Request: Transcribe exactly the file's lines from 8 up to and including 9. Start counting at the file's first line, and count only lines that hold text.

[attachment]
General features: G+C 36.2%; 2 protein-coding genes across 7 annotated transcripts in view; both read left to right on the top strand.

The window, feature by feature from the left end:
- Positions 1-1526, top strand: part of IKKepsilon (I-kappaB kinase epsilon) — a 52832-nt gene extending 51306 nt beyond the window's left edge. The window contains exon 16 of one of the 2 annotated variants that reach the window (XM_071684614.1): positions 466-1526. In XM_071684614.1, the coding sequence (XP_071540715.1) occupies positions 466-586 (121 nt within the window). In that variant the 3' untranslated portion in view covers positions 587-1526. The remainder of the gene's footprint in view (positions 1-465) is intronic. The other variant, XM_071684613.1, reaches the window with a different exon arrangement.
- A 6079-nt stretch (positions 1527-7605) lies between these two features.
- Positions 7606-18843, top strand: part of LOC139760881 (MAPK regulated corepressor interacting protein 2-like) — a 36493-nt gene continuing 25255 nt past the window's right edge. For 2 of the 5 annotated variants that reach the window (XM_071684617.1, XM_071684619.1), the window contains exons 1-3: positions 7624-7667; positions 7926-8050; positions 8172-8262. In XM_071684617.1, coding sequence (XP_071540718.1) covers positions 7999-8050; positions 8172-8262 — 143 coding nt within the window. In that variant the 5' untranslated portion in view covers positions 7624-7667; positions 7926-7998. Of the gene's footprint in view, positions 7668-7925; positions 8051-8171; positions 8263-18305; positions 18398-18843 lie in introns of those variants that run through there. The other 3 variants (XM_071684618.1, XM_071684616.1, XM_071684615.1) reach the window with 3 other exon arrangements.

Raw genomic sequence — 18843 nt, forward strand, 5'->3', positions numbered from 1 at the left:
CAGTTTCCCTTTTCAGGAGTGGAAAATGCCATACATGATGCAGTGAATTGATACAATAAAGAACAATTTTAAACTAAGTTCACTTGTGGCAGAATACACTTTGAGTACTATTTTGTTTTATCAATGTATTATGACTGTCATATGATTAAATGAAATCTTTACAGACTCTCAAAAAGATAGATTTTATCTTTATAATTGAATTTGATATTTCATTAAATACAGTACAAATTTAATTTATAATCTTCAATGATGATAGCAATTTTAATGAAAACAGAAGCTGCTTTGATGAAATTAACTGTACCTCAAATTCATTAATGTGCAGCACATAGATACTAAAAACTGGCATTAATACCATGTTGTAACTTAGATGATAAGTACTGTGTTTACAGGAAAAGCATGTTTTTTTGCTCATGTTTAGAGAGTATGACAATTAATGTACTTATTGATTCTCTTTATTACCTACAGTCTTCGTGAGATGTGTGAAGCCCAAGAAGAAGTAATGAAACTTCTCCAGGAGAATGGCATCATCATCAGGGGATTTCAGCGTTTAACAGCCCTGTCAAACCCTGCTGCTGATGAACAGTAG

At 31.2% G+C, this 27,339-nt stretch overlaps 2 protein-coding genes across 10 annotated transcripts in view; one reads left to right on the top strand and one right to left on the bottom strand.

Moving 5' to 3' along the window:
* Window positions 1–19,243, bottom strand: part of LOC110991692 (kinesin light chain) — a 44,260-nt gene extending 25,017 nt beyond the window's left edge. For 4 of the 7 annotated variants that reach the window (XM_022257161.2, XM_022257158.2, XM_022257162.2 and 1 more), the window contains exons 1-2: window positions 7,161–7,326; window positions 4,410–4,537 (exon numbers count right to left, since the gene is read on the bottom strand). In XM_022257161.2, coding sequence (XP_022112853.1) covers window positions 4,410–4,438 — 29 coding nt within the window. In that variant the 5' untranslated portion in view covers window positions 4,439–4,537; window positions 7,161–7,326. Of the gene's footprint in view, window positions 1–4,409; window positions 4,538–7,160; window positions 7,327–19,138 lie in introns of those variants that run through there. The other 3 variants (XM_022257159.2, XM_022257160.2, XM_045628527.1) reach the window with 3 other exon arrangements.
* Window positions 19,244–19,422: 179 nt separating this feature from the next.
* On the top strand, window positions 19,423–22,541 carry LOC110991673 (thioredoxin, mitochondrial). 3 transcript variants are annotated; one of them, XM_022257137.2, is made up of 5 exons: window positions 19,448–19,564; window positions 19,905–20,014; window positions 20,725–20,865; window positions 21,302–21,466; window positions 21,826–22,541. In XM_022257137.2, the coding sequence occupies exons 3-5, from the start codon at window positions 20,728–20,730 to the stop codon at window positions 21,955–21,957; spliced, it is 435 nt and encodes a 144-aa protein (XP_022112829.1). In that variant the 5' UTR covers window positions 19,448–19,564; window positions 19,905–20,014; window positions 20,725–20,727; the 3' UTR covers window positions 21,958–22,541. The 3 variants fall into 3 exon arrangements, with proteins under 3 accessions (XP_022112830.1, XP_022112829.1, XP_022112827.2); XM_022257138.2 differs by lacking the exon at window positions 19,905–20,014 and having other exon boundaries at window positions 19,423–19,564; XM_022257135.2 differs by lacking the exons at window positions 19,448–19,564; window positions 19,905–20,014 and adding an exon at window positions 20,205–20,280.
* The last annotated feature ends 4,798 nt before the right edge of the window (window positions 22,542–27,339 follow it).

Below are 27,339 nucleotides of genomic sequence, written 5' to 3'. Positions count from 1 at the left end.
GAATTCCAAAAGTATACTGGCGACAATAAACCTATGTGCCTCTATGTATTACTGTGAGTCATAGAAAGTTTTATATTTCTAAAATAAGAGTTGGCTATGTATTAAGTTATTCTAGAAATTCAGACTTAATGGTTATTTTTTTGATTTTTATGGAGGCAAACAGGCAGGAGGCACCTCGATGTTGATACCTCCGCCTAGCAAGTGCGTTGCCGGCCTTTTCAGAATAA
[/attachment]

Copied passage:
At 31.2% G+C, this 27,339-nt stretch overlaps 2 protein-coding genes across 10 annotated transcripts in view; one reads left to right on the top strand and one right to left on the bottom strand.

Moving 5' to 3' along the window: